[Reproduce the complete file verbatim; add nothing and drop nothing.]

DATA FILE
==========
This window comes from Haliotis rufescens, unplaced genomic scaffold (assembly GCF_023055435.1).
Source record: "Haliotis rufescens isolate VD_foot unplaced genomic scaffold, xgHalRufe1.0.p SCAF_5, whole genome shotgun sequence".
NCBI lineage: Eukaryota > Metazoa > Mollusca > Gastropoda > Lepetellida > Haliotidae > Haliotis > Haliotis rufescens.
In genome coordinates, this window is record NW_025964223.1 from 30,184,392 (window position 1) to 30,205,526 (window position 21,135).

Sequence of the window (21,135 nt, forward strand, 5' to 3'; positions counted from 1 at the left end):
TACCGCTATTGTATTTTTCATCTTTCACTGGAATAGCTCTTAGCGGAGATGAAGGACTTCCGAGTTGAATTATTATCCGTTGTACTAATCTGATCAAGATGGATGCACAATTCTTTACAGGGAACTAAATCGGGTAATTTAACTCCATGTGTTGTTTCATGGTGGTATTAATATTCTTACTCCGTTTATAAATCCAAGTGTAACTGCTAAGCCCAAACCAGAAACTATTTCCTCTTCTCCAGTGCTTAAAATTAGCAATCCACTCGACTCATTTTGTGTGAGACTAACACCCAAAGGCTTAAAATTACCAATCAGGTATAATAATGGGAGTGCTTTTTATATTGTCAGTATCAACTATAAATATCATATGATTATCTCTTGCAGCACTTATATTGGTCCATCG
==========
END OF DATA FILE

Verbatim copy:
This window comes from Haliotis rufescens, unplaced genomic scaffold (assembly GCF_023055435.1).
Source record: "Haliotis rufescens isolate VD_foot unplaced genomic scaffold, xgHalRufe1.0.p SCAF_5, whole genome shotgun sequence".
NCBI lineage: Eukaryota > Metazoa > Mollusca > Gastropoda > Lepetellida > Haliotidae > Haliotis > Haliotis rufescens.
In genome coordinates, this window is record NW_025964223.1 from 30,184,392 (window position 1) to 30,205,526 (window position 21,135).

Sequence of the window (21,135 nt, forward strand, 5' to 3'; positions counted from 1 at the left end):
TACCGCTATTGTATTTTTCATCTTTCACTGGAATAGCTCTTAGCGGAGATGAAGGACTTCCGAGTTGAATTATTATCCGTTGTACTAATCTGATCAAGATGGATGCACAATTCTTTACAGGGAACTAAATCGGGTAATTTAACTCCATGTGTTGTTTCATGGTGGTATTAATATTCTTACTCCGTTTATAAATCCAAGTGTAACTGCTAAGCCCAAACCAGAAACTATTTCCTCTTCTCCAGTGCTTAAAATTAGCAATCCACTCGACTCATTTTGTGTGAGACTAACACCCAAAGGCTTAAAATTACCAATCAGGTATAATAATGGGAGTGCTTTTTATATTGTCAGTATCAACTATAAATATCATATGATTATCTCTTGCAGCACTTATATTGGTCCATCG